6 November 2017 | Red-Barracuda
New balls please
Jocks is a production from those purveyors of good taste, Crown International Pictures. In fairness, these guys were responsible for some good movies but most of them came out in the 70's when they put their hand to trends of the day that seemed to work better for them. By the 80's though it appeared to be low budget comedies all the way, and it would not be uncharitable to describe a lot of these as being 'uneven'. Jocks is an example of one of the cinematic staples of the day - the teen sex comedy. Except, there really isn't all that much sex but there is a lot of...tennis. A college sports coach must get a group of misfits under his charge up to a good enough standard to win a tennis tournament in Las Vegas; needless to say, the city attractions coupled with the underhand machinations of their rivals prove a major distraction for his protégés.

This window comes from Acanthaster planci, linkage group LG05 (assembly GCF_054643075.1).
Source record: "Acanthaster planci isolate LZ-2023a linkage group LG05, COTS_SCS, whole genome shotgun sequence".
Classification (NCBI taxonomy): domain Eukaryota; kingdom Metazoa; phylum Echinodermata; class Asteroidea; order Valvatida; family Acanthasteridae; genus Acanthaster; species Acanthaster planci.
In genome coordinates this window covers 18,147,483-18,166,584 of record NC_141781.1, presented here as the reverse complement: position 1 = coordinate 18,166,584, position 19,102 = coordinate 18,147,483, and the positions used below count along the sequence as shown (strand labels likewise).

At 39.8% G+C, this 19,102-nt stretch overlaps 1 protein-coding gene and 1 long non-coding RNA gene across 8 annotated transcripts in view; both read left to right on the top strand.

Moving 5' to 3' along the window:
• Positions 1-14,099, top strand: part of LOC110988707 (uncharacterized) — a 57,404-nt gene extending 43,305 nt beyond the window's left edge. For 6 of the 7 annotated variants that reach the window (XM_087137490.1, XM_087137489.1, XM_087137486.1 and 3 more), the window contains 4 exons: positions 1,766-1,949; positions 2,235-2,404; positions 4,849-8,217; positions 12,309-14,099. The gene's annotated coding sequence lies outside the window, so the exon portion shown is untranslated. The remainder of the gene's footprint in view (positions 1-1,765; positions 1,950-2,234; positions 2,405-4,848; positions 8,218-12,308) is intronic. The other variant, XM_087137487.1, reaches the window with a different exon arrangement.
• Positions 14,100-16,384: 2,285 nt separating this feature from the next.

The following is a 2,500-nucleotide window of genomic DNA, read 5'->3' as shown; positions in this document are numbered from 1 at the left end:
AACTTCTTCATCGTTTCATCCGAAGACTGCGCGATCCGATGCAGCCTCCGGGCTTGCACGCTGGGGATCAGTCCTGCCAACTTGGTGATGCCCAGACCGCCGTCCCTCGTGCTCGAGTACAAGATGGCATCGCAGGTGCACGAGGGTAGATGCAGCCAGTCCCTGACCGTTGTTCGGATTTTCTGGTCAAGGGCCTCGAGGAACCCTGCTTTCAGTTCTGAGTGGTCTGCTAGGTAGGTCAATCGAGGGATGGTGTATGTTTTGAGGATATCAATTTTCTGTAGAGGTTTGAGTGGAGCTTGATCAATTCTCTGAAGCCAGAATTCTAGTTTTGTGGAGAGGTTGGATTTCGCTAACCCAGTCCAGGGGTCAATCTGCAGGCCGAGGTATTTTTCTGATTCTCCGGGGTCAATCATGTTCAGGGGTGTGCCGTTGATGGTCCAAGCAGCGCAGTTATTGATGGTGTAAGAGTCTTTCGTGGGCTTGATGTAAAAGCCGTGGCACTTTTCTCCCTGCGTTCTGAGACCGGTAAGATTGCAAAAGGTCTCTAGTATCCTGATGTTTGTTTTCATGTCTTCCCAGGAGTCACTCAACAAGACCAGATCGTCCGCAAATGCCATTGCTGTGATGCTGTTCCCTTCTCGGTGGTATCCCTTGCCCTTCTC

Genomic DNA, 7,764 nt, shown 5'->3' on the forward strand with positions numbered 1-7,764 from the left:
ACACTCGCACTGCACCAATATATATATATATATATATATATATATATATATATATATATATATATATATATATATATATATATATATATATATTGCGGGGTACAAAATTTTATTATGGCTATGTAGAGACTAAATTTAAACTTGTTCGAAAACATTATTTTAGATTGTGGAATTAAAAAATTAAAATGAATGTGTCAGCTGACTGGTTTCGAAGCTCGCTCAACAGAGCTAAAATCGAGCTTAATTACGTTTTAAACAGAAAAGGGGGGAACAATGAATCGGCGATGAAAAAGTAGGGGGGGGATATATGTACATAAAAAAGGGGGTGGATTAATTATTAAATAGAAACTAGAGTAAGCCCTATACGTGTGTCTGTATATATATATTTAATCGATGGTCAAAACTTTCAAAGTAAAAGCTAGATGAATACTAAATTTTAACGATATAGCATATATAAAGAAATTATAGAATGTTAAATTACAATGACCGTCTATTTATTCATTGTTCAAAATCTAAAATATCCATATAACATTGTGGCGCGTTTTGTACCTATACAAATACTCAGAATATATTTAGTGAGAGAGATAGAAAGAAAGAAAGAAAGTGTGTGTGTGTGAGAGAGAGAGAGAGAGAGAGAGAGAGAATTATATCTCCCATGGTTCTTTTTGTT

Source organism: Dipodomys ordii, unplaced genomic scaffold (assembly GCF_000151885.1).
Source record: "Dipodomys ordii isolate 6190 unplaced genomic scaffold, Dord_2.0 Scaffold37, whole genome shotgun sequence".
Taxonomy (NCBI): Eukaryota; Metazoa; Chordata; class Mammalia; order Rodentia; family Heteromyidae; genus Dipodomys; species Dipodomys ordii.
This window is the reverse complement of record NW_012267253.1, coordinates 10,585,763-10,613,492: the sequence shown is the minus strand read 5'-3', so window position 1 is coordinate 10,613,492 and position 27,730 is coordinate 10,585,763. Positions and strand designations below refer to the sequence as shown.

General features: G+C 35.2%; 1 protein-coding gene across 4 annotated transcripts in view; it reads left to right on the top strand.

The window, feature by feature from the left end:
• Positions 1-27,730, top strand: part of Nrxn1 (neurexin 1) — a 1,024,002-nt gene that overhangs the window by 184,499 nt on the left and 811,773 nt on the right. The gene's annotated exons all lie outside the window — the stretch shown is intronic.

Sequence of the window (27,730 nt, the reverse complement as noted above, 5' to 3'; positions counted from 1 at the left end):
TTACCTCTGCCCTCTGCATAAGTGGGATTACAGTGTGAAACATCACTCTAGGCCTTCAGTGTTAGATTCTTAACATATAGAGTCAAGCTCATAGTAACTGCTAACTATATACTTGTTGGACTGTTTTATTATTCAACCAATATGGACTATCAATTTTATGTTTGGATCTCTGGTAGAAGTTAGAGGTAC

Seemingly this one sat on a shelf for a few years, which kind of makes sense when you see that the date of the tournament was '84, yet the film was released in '86. Presumably it was on account of its low quality, although I have frankly seen worse from Crown from the period, although admittedly not that much worse. The comedy is pretty basic stuff and seems to be based primarily around gags that can be elicited from laughing at stereotypes, to that end we have, amongst others, a wild man (played by the guy who starred alongside Jean-Claude Van Damme in Bloodsport (1988) - to say this fella's acting range appears to have been a bit limited would be something of an understatement), there's also a Mexican and a Prince lookalike transvestite. I did chuckle occasionally although I can't actually now even remember what at. So, it's not totally without humour but it is of a very low-brow standard, i.e. an angry man with a beard hitting tennis balls aggressively, out-dated gay humour, etc. It is enlivened a bit by the introduction of some breasts though - by contrast to the humour, this sort of production value never seems to get old for some reason. The film also is kind of notable for improbably starring Christopher Lee as the college head. I think it seems that like many others such as Al Pacino, Harvey Keitel, flared trousers and beards, the 80's was a barren wasteland of a decade for Lee and so he pitched up in some rubbish, only to return with flying colours later on. In the final analysis, this isn't very good but it's not exactly terrible either - if you are a tennis loving Christopher Lee fan, you are probably the demographic that Crown were aiming for, in which case, batter in.